23 December 2009

The day before tomorrow

It's an up and at 'em day. Unfortunately the 'up' started at 4 AM, but I can deal with it. It's the last work day before a 5 day vacation. I'm at Borders drinking a decaf latte. It tastes delicious but it's missing the kick. That's OK. I have lots of caffeine to look forward to in the coming days. I had a few things to buy at Borders and wanted to be here at 8 when they opened. It's quiet. No lines. Empty parking lot. Laptop and latte. What a great way to start the day.

Today is my father's 82nd birthday. I spent some time this morning thinking about his life. He grew up in the tenements in Brooklyn, NY. His father died when he was 6 (I think) and his mother was left with 2 children and no money. His mother was a bitter woman, and my father had a very unhappy childhood. He quit school when he was in 8th grade. Left home at an early age. Later he joined the army and spent time in Korea. He was best friends with my mother's brother, and eventually my parents married. It's not been a good marriage. As I write this, I realize I'm painting a bleak picture. My dad is a people person. He'll schmooze with anyone. They know him at all the local grocery stores, Best Buy, Walmart, the Senior Center, etc. He's very generous. I don't think he's had a happy life. I wish it had been different. I'm glad he's my dad.

My parents and my sibs in April


Well, I'm starting to fade. Sure wish I could have just a little caffeine. I need to get to work so I can be busy.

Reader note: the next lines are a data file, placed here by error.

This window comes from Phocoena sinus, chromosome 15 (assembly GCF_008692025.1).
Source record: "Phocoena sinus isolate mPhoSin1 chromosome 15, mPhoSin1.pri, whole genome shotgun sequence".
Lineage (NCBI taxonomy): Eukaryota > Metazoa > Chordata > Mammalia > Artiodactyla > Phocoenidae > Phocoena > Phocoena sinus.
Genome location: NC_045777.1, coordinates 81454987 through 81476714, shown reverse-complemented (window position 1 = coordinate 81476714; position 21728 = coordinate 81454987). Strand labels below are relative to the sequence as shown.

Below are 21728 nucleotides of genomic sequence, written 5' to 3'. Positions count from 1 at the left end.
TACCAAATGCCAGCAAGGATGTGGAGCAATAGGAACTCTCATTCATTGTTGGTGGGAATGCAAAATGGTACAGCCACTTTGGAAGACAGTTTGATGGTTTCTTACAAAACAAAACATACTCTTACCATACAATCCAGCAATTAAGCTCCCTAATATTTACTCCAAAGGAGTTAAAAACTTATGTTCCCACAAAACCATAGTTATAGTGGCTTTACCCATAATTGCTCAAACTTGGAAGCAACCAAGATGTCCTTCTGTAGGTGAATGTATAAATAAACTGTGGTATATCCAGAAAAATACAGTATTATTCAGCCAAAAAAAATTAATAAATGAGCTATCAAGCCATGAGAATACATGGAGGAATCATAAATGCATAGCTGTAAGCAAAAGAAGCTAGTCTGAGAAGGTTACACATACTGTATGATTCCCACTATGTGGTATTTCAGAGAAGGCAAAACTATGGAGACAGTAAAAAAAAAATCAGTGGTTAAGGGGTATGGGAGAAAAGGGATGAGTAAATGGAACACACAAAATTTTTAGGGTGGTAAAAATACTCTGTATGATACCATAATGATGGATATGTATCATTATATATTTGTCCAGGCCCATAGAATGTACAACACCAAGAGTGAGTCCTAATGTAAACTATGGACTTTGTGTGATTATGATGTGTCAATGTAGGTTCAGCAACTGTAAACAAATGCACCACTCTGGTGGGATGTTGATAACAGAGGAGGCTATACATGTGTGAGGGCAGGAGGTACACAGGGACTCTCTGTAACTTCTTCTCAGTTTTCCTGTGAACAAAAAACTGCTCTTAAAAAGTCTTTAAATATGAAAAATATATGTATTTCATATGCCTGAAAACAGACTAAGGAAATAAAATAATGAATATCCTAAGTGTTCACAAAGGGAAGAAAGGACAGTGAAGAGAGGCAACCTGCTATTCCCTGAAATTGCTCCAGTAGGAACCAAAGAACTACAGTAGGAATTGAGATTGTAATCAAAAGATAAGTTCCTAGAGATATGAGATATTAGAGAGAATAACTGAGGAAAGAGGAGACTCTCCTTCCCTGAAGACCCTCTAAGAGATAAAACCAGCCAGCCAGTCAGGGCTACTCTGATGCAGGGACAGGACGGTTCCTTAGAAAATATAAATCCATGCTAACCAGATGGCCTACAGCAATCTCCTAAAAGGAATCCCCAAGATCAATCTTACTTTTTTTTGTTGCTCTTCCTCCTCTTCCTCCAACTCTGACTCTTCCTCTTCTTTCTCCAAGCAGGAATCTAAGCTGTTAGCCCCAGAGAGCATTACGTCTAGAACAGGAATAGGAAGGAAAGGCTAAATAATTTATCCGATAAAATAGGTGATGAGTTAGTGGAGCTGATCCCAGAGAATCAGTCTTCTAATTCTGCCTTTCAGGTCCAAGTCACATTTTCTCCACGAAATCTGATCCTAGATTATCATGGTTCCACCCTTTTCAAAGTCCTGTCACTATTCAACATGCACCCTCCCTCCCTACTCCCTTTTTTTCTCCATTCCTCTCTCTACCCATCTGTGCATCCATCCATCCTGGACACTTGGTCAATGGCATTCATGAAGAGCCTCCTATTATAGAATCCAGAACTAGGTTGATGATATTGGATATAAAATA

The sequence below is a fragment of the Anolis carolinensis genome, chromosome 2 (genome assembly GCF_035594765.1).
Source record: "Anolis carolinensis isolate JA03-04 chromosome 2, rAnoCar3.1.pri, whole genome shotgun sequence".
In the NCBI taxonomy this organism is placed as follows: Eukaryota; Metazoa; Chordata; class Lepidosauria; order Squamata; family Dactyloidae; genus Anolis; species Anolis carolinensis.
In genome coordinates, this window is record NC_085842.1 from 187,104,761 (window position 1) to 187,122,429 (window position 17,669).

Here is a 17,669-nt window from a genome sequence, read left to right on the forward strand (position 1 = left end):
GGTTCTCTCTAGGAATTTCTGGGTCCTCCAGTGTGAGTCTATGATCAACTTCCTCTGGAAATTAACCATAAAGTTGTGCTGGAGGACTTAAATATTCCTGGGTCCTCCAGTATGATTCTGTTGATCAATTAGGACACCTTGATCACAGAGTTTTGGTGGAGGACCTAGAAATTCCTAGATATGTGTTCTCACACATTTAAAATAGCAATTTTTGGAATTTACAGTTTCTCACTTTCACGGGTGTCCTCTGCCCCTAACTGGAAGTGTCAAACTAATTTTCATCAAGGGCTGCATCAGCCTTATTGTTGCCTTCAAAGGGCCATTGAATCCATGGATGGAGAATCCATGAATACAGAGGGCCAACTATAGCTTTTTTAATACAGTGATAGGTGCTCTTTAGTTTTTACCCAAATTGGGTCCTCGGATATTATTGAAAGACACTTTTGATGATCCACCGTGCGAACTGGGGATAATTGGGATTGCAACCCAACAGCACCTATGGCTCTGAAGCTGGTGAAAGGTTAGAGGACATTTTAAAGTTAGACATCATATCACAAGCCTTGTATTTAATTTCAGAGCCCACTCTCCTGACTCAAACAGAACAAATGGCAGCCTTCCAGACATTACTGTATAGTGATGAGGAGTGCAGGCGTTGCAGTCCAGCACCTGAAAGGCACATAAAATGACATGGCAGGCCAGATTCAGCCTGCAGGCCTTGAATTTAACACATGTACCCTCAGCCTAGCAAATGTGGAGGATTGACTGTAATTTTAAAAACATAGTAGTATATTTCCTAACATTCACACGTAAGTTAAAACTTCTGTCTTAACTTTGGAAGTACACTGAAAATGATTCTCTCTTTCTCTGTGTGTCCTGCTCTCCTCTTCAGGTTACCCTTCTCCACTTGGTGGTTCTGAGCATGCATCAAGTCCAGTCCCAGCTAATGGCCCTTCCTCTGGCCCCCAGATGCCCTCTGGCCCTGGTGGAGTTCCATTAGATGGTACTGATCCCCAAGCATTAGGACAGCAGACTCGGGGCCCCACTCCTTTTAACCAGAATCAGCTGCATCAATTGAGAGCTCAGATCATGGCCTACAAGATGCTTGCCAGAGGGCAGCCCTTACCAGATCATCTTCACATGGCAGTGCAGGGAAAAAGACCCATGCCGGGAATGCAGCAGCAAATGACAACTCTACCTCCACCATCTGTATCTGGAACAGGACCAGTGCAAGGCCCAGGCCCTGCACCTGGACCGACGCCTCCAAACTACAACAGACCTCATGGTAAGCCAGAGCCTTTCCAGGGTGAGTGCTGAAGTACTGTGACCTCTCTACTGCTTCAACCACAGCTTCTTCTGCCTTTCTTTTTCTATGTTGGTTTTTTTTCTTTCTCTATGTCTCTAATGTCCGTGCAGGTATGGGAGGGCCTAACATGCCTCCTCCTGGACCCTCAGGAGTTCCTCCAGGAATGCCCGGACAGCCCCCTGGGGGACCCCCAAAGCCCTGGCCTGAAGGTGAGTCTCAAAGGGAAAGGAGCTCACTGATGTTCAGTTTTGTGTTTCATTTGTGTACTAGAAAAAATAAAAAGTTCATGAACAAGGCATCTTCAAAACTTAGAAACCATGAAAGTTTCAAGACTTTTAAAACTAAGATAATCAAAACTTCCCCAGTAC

Happy Wednesday friends!

7 comments:

forsythia said...

I'm sorry your dad had had a not-so-happy life. If he likes to schmooze, it sounds like he's got some resilience and manages to get some enjoyment out of his life anyway. Happy birthday to your dad and more power to him.

Lauralew said...

I second what forsythia says. I think many of our parents have not had happy lives or marriages because, as someone told me once, it did not occur to them that they had to be happy. They didn't have time to ponder that (she said), as they worked too hard to think.

KathyA said...

Knowing this about your dad saddens you, I'm sure -- especially since it affects your mother as well. My grandmother was a sad (not bitter, though) woman. She lost a few of her sisters during the cholera epidemic in Italy, and she lost her husband when she was in her 40s. She had a lot to be sad about. Just goes to show how much influence 'nurture' has over 'nature'.

Leann said...

I think it saddens us when anyone we know has had or has an unhappy life. Especially those who are closest to us.

I hope you had a wonderful day shopping and you finally got that kick of caffeine you were craving :-)

Jamie said...

This post gives me something to think about. Like the commentor above, I'm not sure that generation ever considered happiness. It seems to me that wanting to be "happy" sort of came along with our generation, Cheryl. I think of my now long-gone relatives and I don't believe any of them were happy...and I suppose I can take that a couple of ways. One is that is how folks were then. The other--no wonder I struggle with the big HAPPY. :) You even say it yourself "you choose to be Happy". But anyway..too much thinking for four am.

Hey--Merry Christmas. Big hugs and much love. :)

Cindy said...

I think it's wonderful that you recognize the way your father must feel. I'm sure the unhappiness had an impact on him in many ways, but it sounds like he didn't let that affect you or your siblings in the way you were raised. You obviously are happy he's your dad, so he's done many things right in spite of his life's direction.

Cheryl said...

PS...I asked my dad about quitting school when he was in 8th grade. I was wrong. He quit when he was 16. When I asked him why, he said it was my Uncle Bernie's idea. Uncle Bernie says it was my dad's. Hmmmmm

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